JMU’s Bowl Ineligibility Could Cost Curt Cignetti More Than $100,000 in Bonuses

Image courtesy of JMU Athletics Communications

By Daniel Merriman

JMU football’s ineligibility for a New Year’s Six Bowl could cost head coach Curt Cignetti a pretty penny.

Included in the Dukes’ head coach’s contract are performance-based incentives for reaching a bowl game, winning a bowl game, and a New Year’s Six Bowl game appearance. JMU Sports News obtained a copy of Cignetti’s contract through a Freedom of Information Act request and discovered that the Dukes’ leader receives a $100,000 bonus if JMU reaches a New Year’s Six Bowl. It’s the largest of Cignetti’s numerous bonus incentives.

Even a bowl game appearance nets a hefty $25,000 payday for the former West Virginia quarterback. Additionally, a $10,000 bonus would be added on for a bowl win. JMU being left out of the Sun Belt Championship game and College Football Playoff rankings also carry potential financial ramifications for JMU’s head coach.

A Sun Belt Championship appearance carries with it a $25,000 bonus for Cignetti. A Sun Belt Championship victory yields a $40,000 bonus. Being ranked in the final CFP Top 25 results in a $25,000 bonus. Cignetti’s contract doesn’t include any bonus for being ranked in the final AP Top 25 poll.

In theory, if JMU goes 12-0 and ends the regular season as the nation’s best Group of Five team, Cignetti could lose out on at least $150,000 in bonuses.

Cignetti still has a few attainable contract bonus incentives this season. He received $15,000 for JMU’s win over UVA, as he earns $15,000 for every Power Five win. He’ll also receive at least $35,000 for the Dukes winning eight regular-season games this season. That bonus will increase with each of JMU’s future wins, with a cap of 11 FBS victories.

The ineligibility backstory

After transitioning to the FBS, James Madison University was subject to a two-year transition period enforced by the NCAA. The Dukes missed out on the Sun Belt Conference Championship Game and a bowl game in 2022 because of that jump from FCS to FBS.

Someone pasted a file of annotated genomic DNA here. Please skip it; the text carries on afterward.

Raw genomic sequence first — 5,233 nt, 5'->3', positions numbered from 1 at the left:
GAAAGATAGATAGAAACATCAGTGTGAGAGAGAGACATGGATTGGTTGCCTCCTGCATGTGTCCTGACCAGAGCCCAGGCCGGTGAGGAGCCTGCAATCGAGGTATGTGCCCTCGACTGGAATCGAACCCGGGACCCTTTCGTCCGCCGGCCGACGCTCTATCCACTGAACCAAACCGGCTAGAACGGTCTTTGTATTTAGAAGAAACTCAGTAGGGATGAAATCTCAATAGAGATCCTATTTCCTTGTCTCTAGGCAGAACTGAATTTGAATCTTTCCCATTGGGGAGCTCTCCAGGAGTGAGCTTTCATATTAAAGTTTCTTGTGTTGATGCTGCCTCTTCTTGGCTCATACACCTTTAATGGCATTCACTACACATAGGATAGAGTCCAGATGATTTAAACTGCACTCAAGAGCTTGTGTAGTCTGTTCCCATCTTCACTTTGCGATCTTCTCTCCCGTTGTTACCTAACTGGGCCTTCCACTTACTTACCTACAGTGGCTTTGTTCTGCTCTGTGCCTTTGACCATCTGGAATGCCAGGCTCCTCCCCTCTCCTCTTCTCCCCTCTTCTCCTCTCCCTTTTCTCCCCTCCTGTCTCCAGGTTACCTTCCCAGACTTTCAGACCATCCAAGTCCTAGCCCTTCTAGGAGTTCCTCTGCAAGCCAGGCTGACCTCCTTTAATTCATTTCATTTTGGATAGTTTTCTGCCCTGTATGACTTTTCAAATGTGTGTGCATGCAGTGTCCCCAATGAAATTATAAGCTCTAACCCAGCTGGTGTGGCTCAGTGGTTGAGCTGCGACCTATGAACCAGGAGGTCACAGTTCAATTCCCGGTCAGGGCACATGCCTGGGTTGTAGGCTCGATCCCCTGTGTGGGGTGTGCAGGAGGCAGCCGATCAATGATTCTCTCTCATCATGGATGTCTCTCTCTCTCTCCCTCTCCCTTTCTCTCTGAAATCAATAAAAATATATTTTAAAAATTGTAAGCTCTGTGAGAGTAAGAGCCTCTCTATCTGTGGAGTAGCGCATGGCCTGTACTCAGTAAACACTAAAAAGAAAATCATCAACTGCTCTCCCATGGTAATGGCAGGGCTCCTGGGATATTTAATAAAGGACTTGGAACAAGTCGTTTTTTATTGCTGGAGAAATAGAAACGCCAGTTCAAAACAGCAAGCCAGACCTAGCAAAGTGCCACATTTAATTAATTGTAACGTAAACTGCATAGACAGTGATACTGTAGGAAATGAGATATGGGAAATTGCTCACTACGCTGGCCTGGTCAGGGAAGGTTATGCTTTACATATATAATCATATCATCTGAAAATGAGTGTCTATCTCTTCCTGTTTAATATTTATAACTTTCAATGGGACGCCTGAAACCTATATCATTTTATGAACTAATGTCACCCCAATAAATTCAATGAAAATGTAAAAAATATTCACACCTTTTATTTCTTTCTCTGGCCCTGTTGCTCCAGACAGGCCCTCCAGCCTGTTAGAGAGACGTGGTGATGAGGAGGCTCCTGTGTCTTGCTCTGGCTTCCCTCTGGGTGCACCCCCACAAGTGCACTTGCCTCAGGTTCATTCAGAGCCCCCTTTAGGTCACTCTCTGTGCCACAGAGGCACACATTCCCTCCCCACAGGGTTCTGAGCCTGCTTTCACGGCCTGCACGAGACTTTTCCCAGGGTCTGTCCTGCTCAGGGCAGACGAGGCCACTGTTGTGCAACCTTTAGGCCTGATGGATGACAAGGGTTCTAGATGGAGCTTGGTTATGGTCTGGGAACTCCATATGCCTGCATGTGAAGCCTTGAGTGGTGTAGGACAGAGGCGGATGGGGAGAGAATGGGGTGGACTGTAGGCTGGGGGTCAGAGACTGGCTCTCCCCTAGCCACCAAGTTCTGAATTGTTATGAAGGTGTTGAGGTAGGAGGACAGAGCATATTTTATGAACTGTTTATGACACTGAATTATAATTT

JMU applied for a waiver to reduce the transitional period to a singular year but it was denied in April of 2023. Regardless of this waiver denial, Cignetti has continuously believed that “common sense will prevail” when it comes to the Dukes’ bowling chances in 2023.

The NCAA bylaws allow a team that is in their second transition year to participate in a bowl game if there are not enough six-win, bowl-eligible teams. This path seems promising, as JMU would need 52/133 teams to not hit the 6-6 or better threshold. However, even if the Dukes became bowl eligible, they would not be able to participate in a New Year’s Six bowl. 

Cignetti achieving some of his performance-based incentives in 2023 seems far-fetched at best. However, over the past month, there have been significant rumblings from several Virginia politicians of legal action against the NCAA. Virginia Attorney General Jason Miyares, a JMU graduate, sent a letter to NCAA president Charlie Baker requesting a waiver for the Dukes so that they could skip the second year of the FCS-FBS transition. This request was swiftly denied. 

Lawsuit coming?

Miyares recently appeared in an exclusive podcast interview with JMU Sound Off, a fan-operated podcast that covers the Dukes and helps to promote the Duke Club as well as the Montpelier Collective. During this episode of the podcast, Miyares said that he and his civil litigation team were exploring any and all legal options in response to the NCAA’s ruling.

This mention of his civil litigation team was very intentional, according to reporting from the Daily-News Record. This likely means that part of Miyares’ team is crafting a lawsuit against the NCAA. 

There has been no legal action currently from any political figures in the Commonwealth, though.

The Dukes are still ineligible for the College Football Playoff rankings and a New Year’s Six Bowl, even if they go 12-0 and are ranked higher in the AP Top 25 than Air Force (8-0) and Tulane (7-1). Maybe “common sense prevails,” but realistically the only way the Dukes get any movement in their guaranteed bowl eligibility or CFP status is through political action. 

Cignetti underpaid?

Curt Cignetti is currently outside the top 100 of highest-paid coaches in the NCAA, according to USA Today. One spot higher than him is Ball State’s Mike Neu — Ball State is currently 2-6. One spot lower is Thomas Hammock of Northern Illinois — the Huskies are 4-5 and 3-2 in conference play.

Even with his possible bonuses, Cignetti is grossly under compensated given JMU’s success. He’s deserving of a big payday, and a recent contract adjustment includes a clause that Cignetti and JMU will meet following the conclusion of the 2025 season to “begin negotiating in good faith an appropriate increase in Coach’s Annual Salary.”

The head coach is on contract through 2029 after an extension was signed in December of 2022. JMU is owed $1.2 million should he leave for a Power Five program before Feb. 1, 2024.

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